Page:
This site uses cookies to improve your experience and to provide services and advertising. By continuing to browse, you agree to the use of cookies described in our Cookies Policy. You may change your settings at any time but this may impact on the functionality of the site. To learn more see our Cookies Policy.
OK
Dublin: 8 °C Monday 10 December, 2018
Advertisement

"No proof" that vegetables to blame for E.coli outbreak

An EU laboratory in Rome says there’s no reason to suspect that the new outbreak of E.coli has come from vegetables.

Tomatoes and cucumbers from Holland are displayed for sale at a market in Berlin. An EU lab has said there is no reason to suspect vegetables as being the source of the new E.coli outbreak.
Tomatoes and cucumbers from Holland are displayed for sale at a market in Berlin. An EU lab has said there is no reason to suspect vegetables as being the source of the new E.coli outbreak.
Image: Michael Sohn/AP

THE EU’S REFERENCE laboratory for E.coli has said there is no reason to blame vegetables for the outbreak of a new strain of the bug, which has now claimed 19 lives.

The laboratory, based in Rome, said there was no reason for “alarmism” over the consumption of certain vegetables in light of the outbreak, which originated in northern Germany and which has now spread to 12 European countries.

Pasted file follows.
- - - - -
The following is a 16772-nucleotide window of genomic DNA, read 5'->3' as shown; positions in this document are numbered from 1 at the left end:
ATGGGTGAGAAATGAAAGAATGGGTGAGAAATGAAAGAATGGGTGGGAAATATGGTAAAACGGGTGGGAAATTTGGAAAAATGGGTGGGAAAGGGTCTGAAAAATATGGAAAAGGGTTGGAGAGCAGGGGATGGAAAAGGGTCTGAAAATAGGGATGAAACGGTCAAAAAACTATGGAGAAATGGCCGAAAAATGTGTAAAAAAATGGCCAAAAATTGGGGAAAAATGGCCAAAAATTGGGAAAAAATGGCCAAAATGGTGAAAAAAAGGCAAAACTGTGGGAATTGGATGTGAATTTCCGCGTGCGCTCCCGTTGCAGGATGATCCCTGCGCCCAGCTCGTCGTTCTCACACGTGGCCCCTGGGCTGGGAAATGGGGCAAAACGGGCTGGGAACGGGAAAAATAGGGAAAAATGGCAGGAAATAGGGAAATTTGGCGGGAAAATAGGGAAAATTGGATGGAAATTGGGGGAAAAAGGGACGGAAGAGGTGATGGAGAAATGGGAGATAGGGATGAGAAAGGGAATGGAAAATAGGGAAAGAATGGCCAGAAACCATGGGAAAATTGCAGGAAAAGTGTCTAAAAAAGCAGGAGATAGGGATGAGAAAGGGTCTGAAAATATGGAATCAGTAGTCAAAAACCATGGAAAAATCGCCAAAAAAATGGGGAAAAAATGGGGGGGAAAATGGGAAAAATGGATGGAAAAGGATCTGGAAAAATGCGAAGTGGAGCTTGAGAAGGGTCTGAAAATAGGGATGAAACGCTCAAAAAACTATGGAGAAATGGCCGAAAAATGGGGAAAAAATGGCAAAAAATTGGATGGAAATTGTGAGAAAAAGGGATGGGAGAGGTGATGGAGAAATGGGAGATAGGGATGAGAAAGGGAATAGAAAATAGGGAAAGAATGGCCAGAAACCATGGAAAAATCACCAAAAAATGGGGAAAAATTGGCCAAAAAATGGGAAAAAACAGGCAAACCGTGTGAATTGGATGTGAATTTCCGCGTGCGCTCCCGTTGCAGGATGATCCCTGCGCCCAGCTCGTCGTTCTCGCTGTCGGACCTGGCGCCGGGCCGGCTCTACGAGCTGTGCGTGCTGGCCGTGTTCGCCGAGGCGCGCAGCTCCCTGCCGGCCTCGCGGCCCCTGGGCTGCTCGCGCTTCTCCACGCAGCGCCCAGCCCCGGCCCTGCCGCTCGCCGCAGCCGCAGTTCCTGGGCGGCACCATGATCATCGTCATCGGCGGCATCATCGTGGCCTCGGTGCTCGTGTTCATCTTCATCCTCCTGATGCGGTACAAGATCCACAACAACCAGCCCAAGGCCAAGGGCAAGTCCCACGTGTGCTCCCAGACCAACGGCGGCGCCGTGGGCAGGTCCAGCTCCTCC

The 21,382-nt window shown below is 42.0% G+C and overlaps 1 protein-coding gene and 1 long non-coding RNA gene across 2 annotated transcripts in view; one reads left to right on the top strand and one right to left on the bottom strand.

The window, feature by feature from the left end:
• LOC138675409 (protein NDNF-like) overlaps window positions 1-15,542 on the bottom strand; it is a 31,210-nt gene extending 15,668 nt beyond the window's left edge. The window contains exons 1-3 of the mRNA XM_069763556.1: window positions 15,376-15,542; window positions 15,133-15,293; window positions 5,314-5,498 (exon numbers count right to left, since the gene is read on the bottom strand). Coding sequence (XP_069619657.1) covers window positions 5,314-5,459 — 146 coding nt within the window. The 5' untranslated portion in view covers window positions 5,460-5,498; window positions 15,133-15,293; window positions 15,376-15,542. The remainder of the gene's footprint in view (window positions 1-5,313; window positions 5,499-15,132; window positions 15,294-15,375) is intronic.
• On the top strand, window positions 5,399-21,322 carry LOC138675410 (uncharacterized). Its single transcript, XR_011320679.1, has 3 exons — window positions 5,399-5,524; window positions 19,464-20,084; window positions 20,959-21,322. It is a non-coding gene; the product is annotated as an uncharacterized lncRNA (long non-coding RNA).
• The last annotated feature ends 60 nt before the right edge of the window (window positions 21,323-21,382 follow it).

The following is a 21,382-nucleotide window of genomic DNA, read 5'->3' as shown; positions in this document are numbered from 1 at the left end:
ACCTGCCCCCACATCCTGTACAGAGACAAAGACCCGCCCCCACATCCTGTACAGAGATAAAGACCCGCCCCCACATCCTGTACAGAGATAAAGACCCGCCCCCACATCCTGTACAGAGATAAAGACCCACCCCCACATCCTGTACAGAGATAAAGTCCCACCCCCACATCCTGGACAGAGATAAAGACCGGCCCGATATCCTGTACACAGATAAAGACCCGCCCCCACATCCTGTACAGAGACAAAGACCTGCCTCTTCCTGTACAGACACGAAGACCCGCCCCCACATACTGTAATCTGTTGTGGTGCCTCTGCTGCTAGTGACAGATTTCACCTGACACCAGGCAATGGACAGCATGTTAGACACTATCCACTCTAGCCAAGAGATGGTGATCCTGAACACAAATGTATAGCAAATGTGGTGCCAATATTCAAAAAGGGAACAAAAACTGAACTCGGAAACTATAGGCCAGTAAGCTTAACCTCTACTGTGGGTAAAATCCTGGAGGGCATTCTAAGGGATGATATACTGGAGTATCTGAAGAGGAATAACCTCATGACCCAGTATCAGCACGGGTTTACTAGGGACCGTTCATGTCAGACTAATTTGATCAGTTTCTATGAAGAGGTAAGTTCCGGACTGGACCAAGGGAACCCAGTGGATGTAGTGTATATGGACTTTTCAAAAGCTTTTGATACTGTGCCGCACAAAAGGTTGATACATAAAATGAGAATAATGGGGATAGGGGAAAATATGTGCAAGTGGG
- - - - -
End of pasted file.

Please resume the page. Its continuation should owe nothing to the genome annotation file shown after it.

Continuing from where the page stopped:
“Alarmism over the consumption of vegetables is not justified… since laboratory analyses do not support the hypothesis that contaminated vegetables were the source of the infection,” its statement said, according to Fox News.

The lab suggested that the usual precautions – of washing your hands after handling food, and ensuring that knives are suitably cleaned – should be enough to ward off the strain.

It also added that the new O104:H4 strain should not be considered a ‘mutant’ strain, but rather an older one which has acquired new genes.

The head of Germany’s Nephrology Society has told reporters in Hamburg that the rate of new infections has stabilised, prompting hopes that the outbreak might be decelerating.

That country’s medical authorities have appealed to the public to increase blood donations, after stocks became significantly depleted given the extra volume of hospital admissions resulting from E.coli infections.

Dr Eleanor McNamara, director of the HSE’s public health laboratory, said yesterday that the volume of cases being registered in Germany meant it was “inevitable” the bug would eventually show up in Ireland.

E.coli strain will “inevitably” spread to Ireland >

Eight things you need to know about the new, deadly E.coli outbreak >

  • Share on Facebook
  • Email this article
  •  

About the author:

Gavan Reilly

Read next:

COMMENTS